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The James Webb Telescope shows star formation in Virgo – T3N – Digital Pioneers

The James Webb Telescope shows star formation in Virgo – T3N – Digital Pioneers

The James Webb Telescope shows star formation in Virgo – T3N – Digital Pioneers

JWST considered the constellation Virgo. (Image credit: ESA/Webb, NASA & CSA, J. Lee)

The James Webb Telescope recently looked at the barred spiral galaxy NGC 5068. It is located in the constellation Virgo, just 17 million light-years away. Web pictures depict the birth of stars.

NASA’s James Webb Space Telescope (JWST) and the European Space Agency and CSA can easily see through dust and gases with their infrared instruments. Therefore, JWST can show images that we couldn’t see before.



Scanning the constellation Virgo with infrared sensors

The latest image shows the barred spiral galaxy NGC 5068, named for the bright central bar in the upper left of the image. The Webb image is a combination of infrared images taken by the telescope’s MIRI (mid-infrared instrument) and NIRCam (near-infrared camera) sensors.

The JWST easily sees through dust and gas, (Image credit: ESA/Webb, NASA & CSA, J. Lee)

They dedicated themselves to the galaxy in Virgo. It is about 17 million light-years from Earth. Due to the special capabilities of JWST, we can see images that show the process of star formation.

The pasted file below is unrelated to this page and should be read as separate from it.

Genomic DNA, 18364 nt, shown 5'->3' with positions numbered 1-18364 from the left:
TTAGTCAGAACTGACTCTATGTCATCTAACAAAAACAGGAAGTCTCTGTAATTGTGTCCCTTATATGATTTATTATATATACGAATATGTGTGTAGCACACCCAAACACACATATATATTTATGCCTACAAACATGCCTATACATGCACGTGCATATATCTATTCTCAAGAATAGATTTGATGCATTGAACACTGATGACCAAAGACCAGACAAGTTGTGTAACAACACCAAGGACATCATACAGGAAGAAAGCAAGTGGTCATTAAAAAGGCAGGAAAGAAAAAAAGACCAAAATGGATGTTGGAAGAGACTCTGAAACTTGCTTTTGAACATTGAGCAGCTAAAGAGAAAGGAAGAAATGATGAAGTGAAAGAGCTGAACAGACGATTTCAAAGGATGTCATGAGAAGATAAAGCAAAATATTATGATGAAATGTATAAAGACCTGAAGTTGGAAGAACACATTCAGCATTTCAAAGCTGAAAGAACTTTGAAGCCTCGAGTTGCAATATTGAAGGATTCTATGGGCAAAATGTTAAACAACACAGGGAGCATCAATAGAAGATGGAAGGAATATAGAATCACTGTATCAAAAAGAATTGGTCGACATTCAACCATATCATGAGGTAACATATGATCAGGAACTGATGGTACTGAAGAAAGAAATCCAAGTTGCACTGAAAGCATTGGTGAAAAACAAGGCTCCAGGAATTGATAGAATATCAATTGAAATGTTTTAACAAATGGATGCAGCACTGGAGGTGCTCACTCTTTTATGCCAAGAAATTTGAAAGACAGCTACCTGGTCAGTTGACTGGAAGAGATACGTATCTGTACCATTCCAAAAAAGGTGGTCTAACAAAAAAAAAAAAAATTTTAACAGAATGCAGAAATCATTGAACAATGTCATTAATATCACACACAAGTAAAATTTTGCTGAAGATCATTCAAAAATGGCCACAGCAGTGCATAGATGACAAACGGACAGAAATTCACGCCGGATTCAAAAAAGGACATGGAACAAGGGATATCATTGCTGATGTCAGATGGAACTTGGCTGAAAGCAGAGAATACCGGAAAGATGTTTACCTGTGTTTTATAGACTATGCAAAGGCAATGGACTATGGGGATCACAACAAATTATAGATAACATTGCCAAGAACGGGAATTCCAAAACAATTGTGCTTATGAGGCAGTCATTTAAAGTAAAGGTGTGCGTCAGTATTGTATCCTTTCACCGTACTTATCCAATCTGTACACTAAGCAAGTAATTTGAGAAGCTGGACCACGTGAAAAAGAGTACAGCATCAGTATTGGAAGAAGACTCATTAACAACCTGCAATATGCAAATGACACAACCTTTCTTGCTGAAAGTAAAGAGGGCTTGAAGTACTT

A look at the two frames that make up the composite shows different layers of the galaxy. how gizmodo The glowing gas bubbles have been reported to be newly formed stars.

A faint network of dust and bright star clusters runs across the JWST image, revealing a dusty spiral galaxy structure. The glowing gas bubbles, which contain newly formed star clusters, can be seen well.



NASA is building a huge inventory of images

This image of NGC 5068 becomes part of a set of observations of star formation in nearby galaxies. These observations are valuable to astronomers for two reasons. On the other hand, star formation forms the basis for many areas of astronomy.

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By observing star formation in nearby galaxies, astronomers hope to make important scientific advances with some of the first data available from JWST.

The second reason is that JWST observations build on other studies conducted using telescopes such as Hubble and some of the world’s most powerful ground-based observatories.



Fotofundus to help decipher star formation

So far, JWST has collected images of 19 nearby star-forming galaxies, which astronomers then combined with catalogs of 10,000 star clusters from Hubble, spectrograms of 20,000 star-forming emission nebulae from the Very Large Telescope (VLT), and observations of The 12,000 dense, dark molecular clouds identified by the Atacama Large Millimeter/Submillimeter Array (ALMA) could coalesce.

These combined observations span the entire electromagnetic spectrum and provide astronomers with unprecedented opportunities to look into the details of star formation.